Fair trade and organic farming

I’ve heard a lot of good ideas about fair trade and organic farming, but I have a few thoughts and reactions.

First of all, I think it’s excessive to imagine a substantial change based on consumers paying more. In most European countries, our producers are paid a pittance by the middlemen because they are able to live off subsidies, in other words public money that comes from the pockets of consumers, who also pay for the high health costs of industrial food, pollution and unemployment. In the final analysis, the consumer has already paid, via taxes, 3/4 of the cheap product on the shelf before even buying it. Under these conditions, it’s hard to ask them to choose the more expensive ‘fair trade’ or organic product next door, which is not subsidised.

Now for something more general:
My point of view is that the neo-liberal revolution of the late 70s came with an ideological corpus understanding that the State should regulate as little as possible but subsidise more. One cheque for petrol, another for food, subsidies to producers and consumers alike to keep prices down. This abandonment of the role of the protective State means that industrialists do not have to suffer the consequences (poverty, health, unemployment) of their model. The same principle applies in “low-cost” countries. In fact, it’s not out of love for Bangladesh that a brand produces there, but because this state, like others, does not play its role in protecting its population (not polluting, not making its children work, not destroying its natural resources).

This ideology has also been the compass of organisations such as the WTO (World Trade Organisation), which has opened up international trade on the basis that simply trading and mutual enrichment will produce development for all. As a result, even if we were to ‘protect’ better in Europe, it would be fair to our producers to stop importing from countries that are not committed to protecting their own people and environment.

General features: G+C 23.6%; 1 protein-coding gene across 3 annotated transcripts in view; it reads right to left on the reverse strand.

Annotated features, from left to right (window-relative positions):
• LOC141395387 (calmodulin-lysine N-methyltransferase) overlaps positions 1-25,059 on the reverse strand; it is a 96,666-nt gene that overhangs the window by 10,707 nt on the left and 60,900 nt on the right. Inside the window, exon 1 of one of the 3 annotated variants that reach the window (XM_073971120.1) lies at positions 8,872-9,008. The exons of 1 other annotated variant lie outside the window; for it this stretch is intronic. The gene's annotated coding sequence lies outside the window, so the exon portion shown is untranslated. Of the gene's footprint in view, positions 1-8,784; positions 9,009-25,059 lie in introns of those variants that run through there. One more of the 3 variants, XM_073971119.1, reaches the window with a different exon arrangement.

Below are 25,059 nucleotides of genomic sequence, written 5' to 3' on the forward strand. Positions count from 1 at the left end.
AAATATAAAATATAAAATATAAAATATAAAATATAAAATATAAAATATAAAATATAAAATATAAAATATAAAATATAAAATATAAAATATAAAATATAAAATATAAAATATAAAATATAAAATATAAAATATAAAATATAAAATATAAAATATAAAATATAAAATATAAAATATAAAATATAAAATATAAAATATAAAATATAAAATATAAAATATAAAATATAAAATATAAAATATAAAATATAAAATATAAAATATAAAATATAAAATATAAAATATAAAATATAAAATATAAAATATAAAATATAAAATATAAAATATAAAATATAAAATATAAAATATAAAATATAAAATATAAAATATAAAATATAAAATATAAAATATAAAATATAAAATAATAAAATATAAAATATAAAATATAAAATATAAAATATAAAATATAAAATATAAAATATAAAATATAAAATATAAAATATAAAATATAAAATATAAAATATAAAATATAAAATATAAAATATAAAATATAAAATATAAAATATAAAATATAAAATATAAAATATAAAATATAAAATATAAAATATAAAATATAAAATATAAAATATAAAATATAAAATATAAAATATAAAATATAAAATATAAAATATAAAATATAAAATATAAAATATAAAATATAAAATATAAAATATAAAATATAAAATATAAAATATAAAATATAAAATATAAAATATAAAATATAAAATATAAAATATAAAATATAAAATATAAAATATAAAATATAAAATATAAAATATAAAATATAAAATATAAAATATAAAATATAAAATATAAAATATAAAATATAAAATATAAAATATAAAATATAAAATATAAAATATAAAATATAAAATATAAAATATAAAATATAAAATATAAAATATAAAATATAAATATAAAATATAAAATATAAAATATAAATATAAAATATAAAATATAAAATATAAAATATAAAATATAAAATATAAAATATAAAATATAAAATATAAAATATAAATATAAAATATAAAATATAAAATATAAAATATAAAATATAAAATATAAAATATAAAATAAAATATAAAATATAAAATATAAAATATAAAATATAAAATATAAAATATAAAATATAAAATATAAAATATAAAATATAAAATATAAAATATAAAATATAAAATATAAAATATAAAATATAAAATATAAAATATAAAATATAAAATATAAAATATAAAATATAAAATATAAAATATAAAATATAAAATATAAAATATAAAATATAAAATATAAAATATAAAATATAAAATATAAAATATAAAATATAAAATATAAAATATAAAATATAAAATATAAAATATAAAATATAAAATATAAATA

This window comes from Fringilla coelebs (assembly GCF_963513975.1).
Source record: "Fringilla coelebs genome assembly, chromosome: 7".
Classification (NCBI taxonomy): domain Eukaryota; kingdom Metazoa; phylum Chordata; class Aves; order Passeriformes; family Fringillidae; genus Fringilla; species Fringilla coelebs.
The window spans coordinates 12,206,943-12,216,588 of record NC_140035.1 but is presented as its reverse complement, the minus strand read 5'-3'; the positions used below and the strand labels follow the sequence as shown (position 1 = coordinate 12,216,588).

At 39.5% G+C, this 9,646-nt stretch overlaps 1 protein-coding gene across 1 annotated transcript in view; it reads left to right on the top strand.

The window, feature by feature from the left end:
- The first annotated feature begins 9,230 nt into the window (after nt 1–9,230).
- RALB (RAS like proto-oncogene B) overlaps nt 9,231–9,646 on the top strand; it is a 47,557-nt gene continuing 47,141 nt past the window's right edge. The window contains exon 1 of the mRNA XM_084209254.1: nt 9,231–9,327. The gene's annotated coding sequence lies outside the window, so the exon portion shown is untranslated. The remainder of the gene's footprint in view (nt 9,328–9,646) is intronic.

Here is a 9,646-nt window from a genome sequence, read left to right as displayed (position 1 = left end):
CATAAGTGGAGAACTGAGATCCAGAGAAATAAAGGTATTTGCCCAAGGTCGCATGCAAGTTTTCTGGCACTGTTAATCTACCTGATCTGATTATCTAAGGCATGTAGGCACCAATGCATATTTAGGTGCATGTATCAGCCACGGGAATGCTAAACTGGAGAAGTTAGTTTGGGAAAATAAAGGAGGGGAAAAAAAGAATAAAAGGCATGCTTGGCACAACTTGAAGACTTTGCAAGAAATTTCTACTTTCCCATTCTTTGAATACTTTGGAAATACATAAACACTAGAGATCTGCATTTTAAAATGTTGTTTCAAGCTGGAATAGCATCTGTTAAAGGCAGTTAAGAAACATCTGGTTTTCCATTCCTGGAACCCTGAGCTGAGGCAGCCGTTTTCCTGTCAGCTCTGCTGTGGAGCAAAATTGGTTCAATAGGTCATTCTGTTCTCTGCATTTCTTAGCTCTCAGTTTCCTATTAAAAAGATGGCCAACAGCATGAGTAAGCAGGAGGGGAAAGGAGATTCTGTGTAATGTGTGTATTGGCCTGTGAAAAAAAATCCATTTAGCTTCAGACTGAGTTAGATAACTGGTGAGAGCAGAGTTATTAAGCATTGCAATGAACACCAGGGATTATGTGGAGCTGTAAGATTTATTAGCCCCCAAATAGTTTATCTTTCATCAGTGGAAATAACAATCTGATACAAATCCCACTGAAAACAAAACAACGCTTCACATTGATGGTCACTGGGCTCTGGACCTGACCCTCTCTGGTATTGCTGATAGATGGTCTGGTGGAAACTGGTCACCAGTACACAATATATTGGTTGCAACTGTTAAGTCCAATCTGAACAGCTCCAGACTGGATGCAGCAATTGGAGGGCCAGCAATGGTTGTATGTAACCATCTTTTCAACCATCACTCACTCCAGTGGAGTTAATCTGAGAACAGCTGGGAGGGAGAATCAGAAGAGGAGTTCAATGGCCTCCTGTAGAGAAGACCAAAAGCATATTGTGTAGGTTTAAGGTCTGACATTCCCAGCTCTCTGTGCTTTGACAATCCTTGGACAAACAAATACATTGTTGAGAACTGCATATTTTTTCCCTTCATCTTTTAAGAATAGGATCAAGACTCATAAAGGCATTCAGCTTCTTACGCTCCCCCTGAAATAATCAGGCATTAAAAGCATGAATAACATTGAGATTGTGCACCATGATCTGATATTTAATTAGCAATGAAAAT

I think this thinking goes beyond consumer goods. For example, the welfare state is going to provide assistance to a disabled person to get over a hurdle, instead of first asking why not remove the obstacle and allow the person to live with dignity. Of course, there will always be a need for the community to help its most vulnerable members, but today this argument is exploited for the benefit of middlemen.

Environmentally-friendly criteria should be imposed for both domestic and imported products, because they are less costly for the public and guarantee respect for the soil, which is necessary for the long-term survival of the farm and for climate regulation. Industrial farming impoverishes the soil and eventually renders it infertile and without the water that regulates temperature.

Aurianne Or by Aurianne Or is licensed under CC BY-NC 4.0